"Physicians who treated the most patients on an annual basis had the lowest 30-day and 1-year patient mortality rates, even after adjusting for potential confounders. The impact of physician volume on outcomes of AMI [heart attack] patients was comparable with the impact of physician volume on outcomes of invasive cardiac procedures... The association between physician volume and mortality was robust and existed across physician specialties.
"The results of our study are consistent with a previous study conducted using Pennsylvania hospital discharge data from 1993 that demonstrated an inverse association between physician volume and in-hospital mortality after an AMI. That study demonstrated that patients of low-volume physicians who treated 1 to 6 AMI patients per year had a 43% higher in-hospital mortality rate than high-volume physicians, defined as those who treated 24 or more AMI patients per year... Physician volume was a stronger predictor of 30-day AMI mortality than was physician specialty in both our study and the Pennsylvania analysis...
"our results do suggest that significant reductions in AMI mortality could be achieved by shifting the primary responsibility for treating more AMI patients to a smaller number of high-volume physicians. Hospitals that have low-volume physicians could consider designating a few physicians to handle all of their AMI cases or they could mandate that low-volume physicians work with high-volume physicians when treating AMI patients."
The study counted deaths among 98,000 heart attack patients at Ontario hospitals from 1992-1998.
The graph below shows death rates decline steadily as the number of heart attack patients treated by a doctor rise from 1-2 to 34 or more per year:
"2011 ACCF/AHA Guideline for Coronary Artery Bypass Graft Surgery" American College of Cardiology Foundation/American Heart Association, pp. 35-36
" 5.1.1... Class I - 1. All cardiac surgery programs should participate in a state, regional, or national clinical data registry and should receive periodic reports of their risk-adjusted outcomes..." Patients can ask for these "periodic reports" cited in the American Heart Association guideline 5.1.1
"Class IIb - 1. Affiliation with a high-volume tertiary center might be considered by cardiac surgery programs that perform fewer than 125 CABG procedures annually...
"In general, the best results are achieved most consistently by high-volume surgeons in high-volume hospitals and the worst results by low-volume surgeons in low-volume hospitals. (notes 793,794) However, many low-volume programs achieve excellent results, perhaps related to appropriate case selection; effective teamwork among surgeons, nurses, anesthesiologists, perfusionists, and physician assistants; and adoption of best practices derived from larger programs. (notes 833,834)
"As a quality assessment strategy, participation in a state, regional, or national clinical data registry that provides regular performance feedback reports is highly recommended for all cardiac programs. Random sampling variation is greater at low volumes... Ultimately, state or national regulatory authorities must decide whether the lower average performance of very small programs and the added difficulty in accurately measuring their performance are outweighed by other considerations, such as the need to maintain cardiac surgery capabilities in rural areas with limited access to referral centers."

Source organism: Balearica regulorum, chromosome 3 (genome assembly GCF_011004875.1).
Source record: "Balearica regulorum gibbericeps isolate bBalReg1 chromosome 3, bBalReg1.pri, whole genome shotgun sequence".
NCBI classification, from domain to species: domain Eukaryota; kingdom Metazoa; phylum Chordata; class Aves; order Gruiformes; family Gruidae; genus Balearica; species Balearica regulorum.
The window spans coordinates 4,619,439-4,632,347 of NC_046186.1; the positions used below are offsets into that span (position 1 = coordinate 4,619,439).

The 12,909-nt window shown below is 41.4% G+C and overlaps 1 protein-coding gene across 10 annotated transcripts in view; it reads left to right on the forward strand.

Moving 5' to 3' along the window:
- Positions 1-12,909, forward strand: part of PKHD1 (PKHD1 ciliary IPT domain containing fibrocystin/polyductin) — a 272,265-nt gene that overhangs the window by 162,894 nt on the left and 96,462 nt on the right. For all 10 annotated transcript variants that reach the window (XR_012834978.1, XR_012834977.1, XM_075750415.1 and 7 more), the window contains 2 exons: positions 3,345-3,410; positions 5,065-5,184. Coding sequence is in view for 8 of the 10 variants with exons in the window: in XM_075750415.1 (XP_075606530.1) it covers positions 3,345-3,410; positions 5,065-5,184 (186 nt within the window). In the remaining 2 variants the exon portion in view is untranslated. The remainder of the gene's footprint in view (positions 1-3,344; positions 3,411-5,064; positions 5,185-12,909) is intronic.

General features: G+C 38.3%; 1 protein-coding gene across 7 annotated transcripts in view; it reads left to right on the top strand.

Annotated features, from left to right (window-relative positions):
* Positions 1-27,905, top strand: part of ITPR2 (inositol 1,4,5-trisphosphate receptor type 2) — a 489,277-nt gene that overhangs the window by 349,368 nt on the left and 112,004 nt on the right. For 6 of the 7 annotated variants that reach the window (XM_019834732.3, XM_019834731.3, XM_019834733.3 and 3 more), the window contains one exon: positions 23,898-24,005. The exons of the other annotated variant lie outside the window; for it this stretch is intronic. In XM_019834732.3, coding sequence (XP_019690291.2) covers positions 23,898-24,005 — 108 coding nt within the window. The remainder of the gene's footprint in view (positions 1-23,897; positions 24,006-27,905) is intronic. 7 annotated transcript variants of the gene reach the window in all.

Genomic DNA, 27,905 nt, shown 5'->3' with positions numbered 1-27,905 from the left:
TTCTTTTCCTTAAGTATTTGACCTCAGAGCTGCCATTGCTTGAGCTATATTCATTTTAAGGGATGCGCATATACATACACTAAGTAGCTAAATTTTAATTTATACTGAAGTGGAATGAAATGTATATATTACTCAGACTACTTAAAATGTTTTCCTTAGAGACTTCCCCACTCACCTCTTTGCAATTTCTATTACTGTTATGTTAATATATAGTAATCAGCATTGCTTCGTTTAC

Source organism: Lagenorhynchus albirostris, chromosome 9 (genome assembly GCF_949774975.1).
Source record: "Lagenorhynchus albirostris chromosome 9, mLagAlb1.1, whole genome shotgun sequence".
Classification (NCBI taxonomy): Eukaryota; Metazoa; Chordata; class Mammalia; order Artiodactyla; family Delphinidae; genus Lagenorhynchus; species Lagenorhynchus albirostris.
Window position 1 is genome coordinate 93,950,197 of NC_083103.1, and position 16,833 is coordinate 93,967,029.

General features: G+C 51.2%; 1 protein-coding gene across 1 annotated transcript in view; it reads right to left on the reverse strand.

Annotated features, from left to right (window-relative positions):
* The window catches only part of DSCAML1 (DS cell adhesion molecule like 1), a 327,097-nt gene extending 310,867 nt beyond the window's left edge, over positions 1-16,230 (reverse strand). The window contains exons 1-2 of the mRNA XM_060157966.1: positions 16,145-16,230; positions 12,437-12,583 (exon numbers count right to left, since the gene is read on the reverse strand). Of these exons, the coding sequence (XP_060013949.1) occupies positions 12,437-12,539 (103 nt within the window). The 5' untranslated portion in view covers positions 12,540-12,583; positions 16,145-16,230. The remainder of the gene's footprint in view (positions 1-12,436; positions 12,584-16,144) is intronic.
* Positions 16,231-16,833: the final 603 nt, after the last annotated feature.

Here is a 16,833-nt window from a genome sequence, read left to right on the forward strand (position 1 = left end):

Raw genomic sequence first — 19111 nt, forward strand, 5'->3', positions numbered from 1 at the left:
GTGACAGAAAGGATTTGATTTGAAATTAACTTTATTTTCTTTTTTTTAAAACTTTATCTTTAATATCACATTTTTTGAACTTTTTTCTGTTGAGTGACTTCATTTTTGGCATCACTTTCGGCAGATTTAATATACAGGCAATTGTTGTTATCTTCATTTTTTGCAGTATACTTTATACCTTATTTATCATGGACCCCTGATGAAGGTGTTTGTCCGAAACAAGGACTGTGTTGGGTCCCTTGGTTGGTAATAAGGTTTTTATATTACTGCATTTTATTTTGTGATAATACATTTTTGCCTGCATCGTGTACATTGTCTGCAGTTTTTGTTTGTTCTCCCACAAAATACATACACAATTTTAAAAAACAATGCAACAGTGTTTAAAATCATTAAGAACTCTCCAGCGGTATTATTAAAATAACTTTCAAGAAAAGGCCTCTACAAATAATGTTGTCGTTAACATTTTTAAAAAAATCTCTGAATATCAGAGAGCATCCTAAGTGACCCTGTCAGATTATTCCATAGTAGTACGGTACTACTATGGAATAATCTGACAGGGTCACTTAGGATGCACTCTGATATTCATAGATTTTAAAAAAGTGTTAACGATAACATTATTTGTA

They cite many studies on supplemental pages 33-39. Most address hospital volume, not surgeon volume.
"The role of surgeon volume on patient outcome in total knee arthroplasty: a systematic review of the literature" Rick L Lau, Anthony V Perruccio, Rajiv Gandhi, and Nizar N Mahomed. BMC Musculoskelet Disord. 2012; 13: 250. Cited by 3 articles.
"Mortality rate, survivorship and thromboembolic events [clots] were not found to be associated with surgeon volume [of knee replacements]. We found a significant association between low surgeon volume and higher rate of infection (0.26% - 2.8% higher), procedure time (165 min versus 135 min), longer length of stay (0.4 - 2.13 days longer [in hospital]), transfusion rate (13% versus 4%), and worse patient reported outcomes...
"After reviewing the available studies, we would identify a high surgeon volume as > 50 TKA [Total Knee Replacements] per year. Three studies identified a statistically significant relationship between low surgeon volume and higher infection rates (0.26% - 2.8% higher)...
"Early to midterm (up to 8 years) implant survivorship did not appear to be influenced by surgeon volume [notes 18,25,32]. Whether similar findings hold over the longer-term (i.e. >8 years) is unknown...
"In the one study which examined patient-reported outcomes, Katz et al (2007) reported a positive association between LV [Low Volume] surgeons and poorer TKA outcomes [in US Medicare, study summary below]...
"Evidence suggests that some patients would refuse to have surgery in an unfamiliar setting, preferring to attend a local health provider with lower procedure volume [notes 35,52]. In the US, the poor, less educated, elderly, as well as racial/ethnic minorities are more likely to undergo TKA at low volume centers [notes 11,36,38]. Regionalization of TKA to high volume centres and surgeons may further exacerbate existing disparities in the utilization of TKA and restrict access to some patients who would otherwise use a low volume provider for TKA, increasing the number of patients who decline or defer their elective TKA surgery with resultant poorer health outcomes [notes 2,11,53]. A regionalization program involving referral to high volume surgeons and hospitals might decrease the already low rate of perioperative complications at the cost of increasing arthritis related disability [note 11]. Evidence suggests that having TKA in low volume hospitals costs more and produces worse outcomes than having TKA in high volume centers, but having TKA in low volume centers is still more cost effective than not having TKA at all [note 35]. While these studies were specific to examining the role of hospital volume on cost effectiveness of TKA, it is possible that the same may hold true for surgeon volume and TKA."